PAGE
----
DRM cripples digital video from PCs to TVs
As I researched 45-in. LCD panels for an upcoming article, it became clear that insidious forces are trying to prevent users from employing any new TV as a PC monitor. There are no new 45- to 47-in. LCD panels that can accept a digital signal from an older computer. The digital HDMI (high-definition-multimedia-interface) inputs on TVs have HDCP (high-bandwidth digital-content protection). This situation is a DRM (digital-rights-management) system that media companies and the government forced on the manufacturers. You can buy a new video card that has HDCP, but DRM locks out home-built systems, and only big companies will be able to produce a PC that can render 1080p signals on a TV (Reference 1). If, like me, you have an AGP (Advanced Graphics Processor)-bus computer, you would also need to buy a new computer, because the new HDCP cards are available with a PCIe (Peripheral Component Interconnect Express) bus.
I own a Sharp LC-45GD7U LCD TV that allows me to display 1080p signals through the HDMI port. Allowing 1080p digital input from a computer was an oversight that almost every manufacturer soon remedied. Some LCD panels, such as the Vizio GV47LF spec only 1360×768 pixels through the analog D-sub connector and only 480×640 pixels through the digital HDMI port. (Yet some forum users claim that the Vizio synchronizes with 1920×1080 pixels through the analog port.) Equally frustrating is the confusion over progressive scan. Some LCD-panel models, such as the Samsung LN-S4695 and LN-S4696 and the Toshiba 47LX196 and 47LZ196, seem identical. The manufacturers' Web sites disclose no differences other than a couple of connectors and a few hundred dollars.
However, forum and newsgroup users explain that higher digit model numbers accept progressive-scan 1080 signals. But where do the TVs accept these signals? Both models of the Samsung accept 1080p through the analog connector. That fact does not mean that it accepts 1080p from the HDMI; I can guarantee you that the manufacturers have implemented HDCP so that you cannot run the panel from your PC unless you use the analog port.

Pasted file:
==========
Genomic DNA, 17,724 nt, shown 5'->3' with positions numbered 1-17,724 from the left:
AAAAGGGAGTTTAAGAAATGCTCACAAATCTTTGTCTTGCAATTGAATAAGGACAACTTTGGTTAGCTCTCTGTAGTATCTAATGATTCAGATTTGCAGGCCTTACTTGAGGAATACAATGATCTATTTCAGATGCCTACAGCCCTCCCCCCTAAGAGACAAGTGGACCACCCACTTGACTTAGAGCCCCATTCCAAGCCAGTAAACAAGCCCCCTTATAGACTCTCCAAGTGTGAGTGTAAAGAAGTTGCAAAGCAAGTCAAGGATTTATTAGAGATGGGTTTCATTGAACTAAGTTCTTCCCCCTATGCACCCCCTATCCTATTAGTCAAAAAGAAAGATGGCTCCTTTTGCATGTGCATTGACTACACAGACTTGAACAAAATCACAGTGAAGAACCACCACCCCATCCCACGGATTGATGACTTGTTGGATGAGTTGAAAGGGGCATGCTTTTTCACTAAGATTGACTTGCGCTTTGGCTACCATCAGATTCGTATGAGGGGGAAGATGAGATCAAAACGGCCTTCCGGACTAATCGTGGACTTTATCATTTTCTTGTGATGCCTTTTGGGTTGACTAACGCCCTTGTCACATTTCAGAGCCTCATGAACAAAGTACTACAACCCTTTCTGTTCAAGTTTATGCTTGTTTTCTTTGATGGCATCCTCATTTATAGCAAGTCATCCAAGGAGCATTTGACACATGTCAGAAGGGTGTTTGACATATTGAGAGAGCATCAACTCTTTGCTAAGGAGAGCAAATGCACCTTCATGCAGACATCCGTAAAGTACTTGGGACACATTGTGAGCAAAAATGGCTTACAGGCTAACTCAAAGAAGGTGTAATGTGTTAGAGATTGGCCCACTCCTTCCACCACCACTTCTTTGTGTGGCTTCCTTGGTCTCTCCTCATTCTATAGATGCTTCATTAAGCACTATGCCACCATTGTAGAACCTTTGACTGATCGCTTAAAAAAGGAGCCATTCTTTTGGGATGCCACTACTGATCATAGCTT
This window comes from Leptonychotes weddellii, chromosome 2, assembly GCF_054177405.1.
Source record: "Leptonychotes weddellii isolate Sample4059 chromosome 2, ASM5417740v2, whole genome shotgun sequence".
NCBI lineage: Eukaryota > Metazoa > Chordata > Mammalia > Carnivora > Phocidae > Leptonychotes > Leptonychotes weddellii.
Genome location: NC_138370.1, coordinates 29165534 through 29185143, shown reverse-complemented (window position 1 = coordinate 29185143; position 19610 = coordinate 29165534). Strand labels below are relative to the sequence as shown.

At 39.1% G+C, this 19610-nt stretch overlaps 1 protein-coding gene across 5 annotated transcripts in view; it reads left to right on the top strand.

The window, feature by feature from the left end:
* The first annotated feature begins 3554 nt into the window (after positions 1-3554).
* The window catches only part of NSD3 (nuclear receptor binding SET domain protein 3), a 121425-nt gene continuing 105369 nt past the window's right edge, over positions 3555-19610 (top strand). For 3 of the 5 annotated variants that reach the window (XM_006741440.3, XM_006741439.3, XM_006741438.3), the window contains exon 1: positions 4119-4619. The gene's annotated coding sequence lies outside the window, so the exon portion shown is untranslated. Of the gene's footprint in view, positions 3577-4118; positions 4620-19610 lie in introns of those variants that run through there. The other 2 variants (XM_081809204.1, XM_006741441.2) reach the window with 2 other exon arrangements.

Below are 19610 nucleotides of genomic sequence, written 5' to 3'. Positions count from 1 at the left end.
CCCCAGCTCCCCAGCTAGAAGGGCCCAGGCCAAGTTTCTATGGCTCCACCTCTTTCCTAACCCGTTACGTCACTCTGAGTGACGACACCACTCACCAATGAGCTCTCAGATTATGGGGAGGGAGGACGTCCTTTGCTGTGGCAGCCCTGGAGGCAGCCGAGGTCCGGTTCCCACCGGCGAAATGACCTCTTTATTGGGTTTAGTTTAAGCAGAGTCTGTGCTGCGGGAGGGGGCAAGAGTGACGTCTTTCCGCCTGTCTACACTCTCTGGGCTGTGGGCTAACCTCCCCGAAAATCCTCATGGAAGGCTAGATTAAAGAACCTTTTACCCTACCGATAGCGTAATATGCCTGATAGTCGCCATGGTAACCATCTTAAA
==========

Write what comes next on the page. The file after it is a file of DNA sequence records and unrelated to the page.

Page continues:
Some large LCD panels, which lack TV tuners, can display digital signals. The Westinghouse LVM-47w1 manual makes clear that it can accept 1080p signals on its two DVI connectors as well as through the analog D-sub connector. I suspect that the Polaroid FLM-4701 and ByD:sign d:4742M monitors also accept digital 1080p signals. By hooking up external tuners and set-top boxes, you end up with a TV, but you would have to deal with quite a few remote controls.
If you are considering hooking a PC to a large TV, you may have to resign yourself to using the analog D- sub connector. Carefully do your research before making a purchase. If you see a VGA input, do not assume it is high-definition; the Vizio isn't. If you see a DVI (digital-video-interface) input, do not assume it is high-definition; the Sharp isn't. The Mitsubishi LT-46231 DVI input starts looking for HDCP at resolutions higher than 1280×720 pixels. If you see 1080p, don't assume you can get that into the set through the HDMI connector; it might just be a 1080p component in for Blu-ray players and game consoles. Some sets advertise 1080p because the LCD panel is progressive internally, but you cannot get a 1080p signal into the TV from any connector. You may need to do what my buddy Dave did when he bought a Samsung LTP468W: Drag a computer into a high-end-TV showroom and see whether the TV starts up with 1920×1080-pixel resolution.
Toshiba could not tell me whether the analog input of the 47LX196 could render 1920×1080-pixel signals. The lack of clear information on these new TVs is a disgrace to the marketing departments at all the manufacturers. The limitations on your use of these TVs as computer monitors are disgraceful to the engineering departments. For a hardware company to make a product with a 1080p panel and no 1080p PC digital input, well, as Frank Zappa used to say: "If there is a hell, it waits for them."
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|Doctorow, Cory, "Only big companies' PCs will play high-def DVDs," BoingBoing.net.|
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